Whenever a domain is switched between registrars or change an IP address, you are more likely to face delays caused by the DNS propagation. This can hardly be avoided, but its impact can be reduced to some extent.
The domain name server propagation is basically the time taken to update the DNS records across the DNS infrastructure around the globe. The DNS system basically helps in keeping the load on your nameservers low due to the caching feature it holds. It is due to the caching mechanism that gives rise to the DNS propagation, if it wouldn’t have been there, all the requests made to your domain would have flooded your nameservers for every lookup, which would have inturn put more pressure causing to malfunctioning or even non-functionality of these servers.
There are resolvers, a kind of servers that takes care of running the DNS queries for the web users, cache a copy of the zone files of any domain at the very beginning when a request is made for an information about a domain. Until the next cache update, all the DNS queries are served from the most recent zonefile that cached in the system. Such a mechanism helps in reducing the overall process load and bandwidth of a DNS nameserver.
The main reason for the propagation is basically the DNS caching. Consider a situation where a resolver has cached a zonefile for approximately 5 hours and the IP address has been switched to a different one and the records have been updated in the nameserver after sometime within this while, then the resolver would still exhibit the incorrect DNS information for approximately 5 minus the time at which the IP was changed. Only after all the resolvers from all across the globe are updated with the latest zone file, we say that the propagation has been completed.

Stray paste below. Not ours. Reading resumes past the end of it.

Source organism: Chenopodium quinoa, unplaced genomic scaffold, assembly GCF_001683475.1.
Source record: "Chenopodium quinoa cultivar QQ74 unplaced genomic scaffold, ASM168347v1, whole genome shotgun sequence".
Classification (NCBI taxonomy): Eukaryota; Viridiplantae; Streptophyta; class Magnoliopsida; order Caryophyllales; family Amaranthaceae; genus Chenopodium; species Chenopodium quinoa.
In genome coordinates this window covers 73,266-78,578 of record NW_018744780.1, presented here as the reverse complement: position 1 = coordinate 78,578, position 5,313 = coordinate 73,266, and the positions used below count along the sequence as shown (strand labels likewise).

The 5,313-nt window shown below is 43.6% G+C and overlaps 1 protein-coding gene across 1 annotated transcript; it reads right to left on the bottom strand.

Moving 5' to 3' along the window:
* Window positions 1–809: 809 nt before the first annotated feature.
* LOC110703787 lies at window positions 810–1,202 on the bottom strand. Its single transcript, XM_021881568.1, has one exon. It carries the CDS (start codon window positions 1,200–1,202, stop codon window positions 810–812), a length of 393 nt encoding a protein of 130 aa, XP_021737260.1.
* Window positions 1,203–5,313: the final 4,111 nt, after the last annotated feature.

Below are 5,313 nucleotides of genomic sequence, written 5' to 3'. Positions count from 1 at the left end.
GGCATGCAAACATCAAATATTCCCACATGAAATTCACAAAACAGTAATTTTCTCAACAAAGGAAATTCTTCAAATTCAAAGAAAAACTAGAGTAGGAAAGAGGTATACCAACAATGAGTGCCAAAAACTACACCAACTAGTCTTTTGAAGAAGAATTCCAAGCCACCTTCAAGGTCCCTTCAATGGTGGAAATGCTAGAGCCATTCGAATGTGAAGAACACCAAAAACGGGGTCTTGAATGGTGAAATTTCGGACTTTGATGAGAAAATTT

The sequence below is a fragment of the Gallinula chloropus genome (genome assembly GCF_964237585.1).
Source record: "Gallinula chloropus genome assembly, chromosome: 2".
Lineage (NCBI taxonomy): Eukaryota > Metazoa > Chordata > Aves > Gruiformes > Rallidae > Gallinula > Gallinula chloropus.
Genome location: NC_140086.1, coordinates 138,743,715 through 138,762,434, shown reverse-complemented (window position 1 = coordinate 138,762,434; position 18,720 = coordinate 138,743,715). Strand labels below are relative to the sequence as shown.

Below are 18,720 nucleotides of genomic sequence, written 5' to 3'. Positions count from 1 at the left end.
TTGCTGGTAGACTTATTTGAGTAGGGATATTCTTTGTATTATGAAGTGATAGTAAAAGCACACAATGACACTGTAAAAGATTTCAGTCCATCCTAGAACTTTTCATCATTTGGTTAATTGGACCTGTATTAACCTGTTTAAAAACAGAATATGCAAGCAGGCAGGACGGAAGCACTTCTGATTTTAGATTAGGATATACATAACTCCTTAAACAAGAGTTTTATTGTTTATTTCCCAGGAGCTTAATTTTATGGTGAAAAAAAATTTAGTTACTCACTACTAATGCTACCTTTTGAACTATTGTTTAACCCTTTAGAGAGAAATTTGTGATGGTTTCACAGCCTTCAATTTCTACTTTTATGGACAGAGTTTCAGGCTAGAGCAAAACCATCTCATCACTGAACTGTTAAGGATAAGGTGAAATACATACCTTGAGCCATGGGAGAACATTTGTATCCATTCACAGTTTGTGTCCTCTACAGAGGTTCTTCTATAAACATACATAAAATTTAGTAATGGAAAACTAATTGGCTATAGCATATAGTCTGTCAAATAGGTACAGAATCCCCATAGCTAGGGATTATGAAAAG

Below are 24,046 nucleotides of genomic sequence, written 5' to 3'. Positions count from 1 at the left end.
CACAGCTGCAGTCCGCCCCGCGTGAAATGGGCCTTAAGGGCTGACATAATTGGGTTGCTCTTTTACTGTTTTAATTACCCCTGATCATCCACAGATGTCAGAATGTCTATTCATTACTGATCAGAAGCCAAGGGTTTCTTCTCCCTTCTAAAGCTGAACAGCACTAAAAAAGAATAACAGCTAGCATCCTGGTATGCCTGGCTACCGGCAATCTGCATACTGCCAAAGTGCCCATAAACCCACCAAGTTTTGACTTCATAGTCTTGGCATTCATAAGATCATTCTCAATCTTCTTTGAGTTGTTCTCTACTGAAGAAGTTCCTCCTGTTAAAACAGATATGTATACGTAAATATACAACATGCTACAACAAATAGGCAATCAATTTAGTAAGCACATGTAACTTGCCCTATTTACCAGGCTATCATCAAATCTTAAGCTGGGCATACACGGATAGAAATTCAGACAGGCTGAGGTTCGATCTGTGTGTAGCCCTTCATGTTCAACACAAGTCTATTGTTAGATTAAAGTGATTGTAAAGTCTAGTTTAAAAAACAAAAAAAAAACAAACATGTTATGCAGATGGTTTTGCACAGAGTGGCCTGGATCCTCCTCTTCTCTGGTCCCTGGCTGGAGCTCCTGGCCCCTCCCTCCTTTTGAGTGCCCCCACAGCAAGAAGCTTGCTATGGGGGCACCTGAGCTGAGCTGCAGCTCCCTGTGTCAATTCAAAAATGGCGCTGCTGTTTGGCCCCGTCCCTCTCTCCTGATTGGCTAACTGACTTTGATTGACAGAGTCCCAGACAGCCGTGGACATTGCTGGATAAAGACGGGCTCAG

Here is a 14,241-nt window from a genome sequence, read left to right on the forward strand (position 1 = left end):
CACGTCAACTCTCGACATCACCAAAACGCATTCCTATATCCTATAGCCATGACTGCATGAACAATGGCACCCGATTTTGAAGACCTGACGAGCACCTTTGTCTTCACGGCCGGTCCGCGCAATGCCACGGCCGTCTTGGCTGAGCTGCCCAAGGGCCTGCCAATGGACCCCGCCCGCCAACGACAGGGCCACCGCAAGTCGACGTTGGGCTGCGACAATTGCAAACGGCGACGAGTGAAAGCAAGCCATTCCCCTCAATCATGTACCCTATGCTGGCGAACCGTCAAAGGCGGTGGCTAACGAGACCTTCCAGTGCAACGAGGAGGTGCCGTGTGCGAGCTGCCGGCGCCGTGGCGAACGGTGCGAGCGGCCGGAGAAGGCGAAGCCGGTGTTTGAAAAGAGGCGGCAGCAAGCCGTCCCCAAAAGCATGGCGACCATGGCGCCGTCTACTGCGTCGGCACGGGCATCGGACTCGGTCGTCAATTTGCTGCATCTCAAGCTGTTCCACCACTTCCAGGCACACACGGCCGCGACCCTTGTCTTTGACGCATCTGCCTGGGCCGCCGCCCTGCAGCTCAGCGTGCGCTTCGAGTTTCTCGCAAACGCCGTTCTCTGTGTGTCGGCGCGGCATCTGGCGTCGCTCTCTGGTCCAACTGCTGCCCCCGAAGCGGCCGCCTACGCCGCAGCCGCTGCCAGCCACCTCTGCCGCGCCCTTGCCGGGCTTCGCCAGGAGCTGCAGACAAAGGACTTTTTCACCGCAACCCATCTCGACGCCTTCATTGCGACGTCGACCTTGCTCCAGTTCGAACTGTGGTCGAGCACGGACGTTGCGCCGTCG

At-times the DNS Cache gets poisoned or polluted, check more on this here – DNS Cache Poisoning
This was about the general procedure, but being an owner of a domain, you can set time within the zonefile called as the Time To Live (TTL). In there you must assign time in seconds which tells the DNS resolver about the applicable cache for a zonefile before it comes back asking for a new one. As a default value 14400 seconds ie. 4 hours are set. Though domain owners may make changes to these DNS settings, you must keep in mind that the changes would take effect in approximately 24 hours. Ofcourse, you must also check with your ISP whether they allow the TTL settings to be changed.
Not many are aware about the multiple uncontrollable factors that affect the DNS propagation time for a particular domain name. It may take anywhere between a couple of hours to approximately 48 hours for the propagation to complete.
What are the factors that affect the DNS propagation time?
TTL (Time to Live) Settings — As discussed above the TTL is set for every domain name server record which is help within the zone file. It is the period of time for which the servers cache the information for DNS records. Lesser the time set, causes to an increase in the number of queries to your nameserver, causing an increase in load resulting in a degraded server performance.
ISP (Internet Service Provider) — The ISP would usually cache the DNS records at their end inorder to avoid retrieving retrieving information from your domain name server everytime. This also helps them serve the requests faster hence increasing the surfing experience for users. Few ISP’s maybe an exception to this by overlooking the TTL settings and only update their cached records after fixed intervals of time.
Domain Name Registry — If the DNS’s are changed, the changes are forwarded to the registry after-which the new record updates is processed to the root zone. Different registries might take different times to update the records as their TTL setting are set high for the name server records. Moreover, even though recursive nameservers doesn’t cache the root NS records usually, though few ISPs cache the information anyway, further resulting in a delay in the propagation time.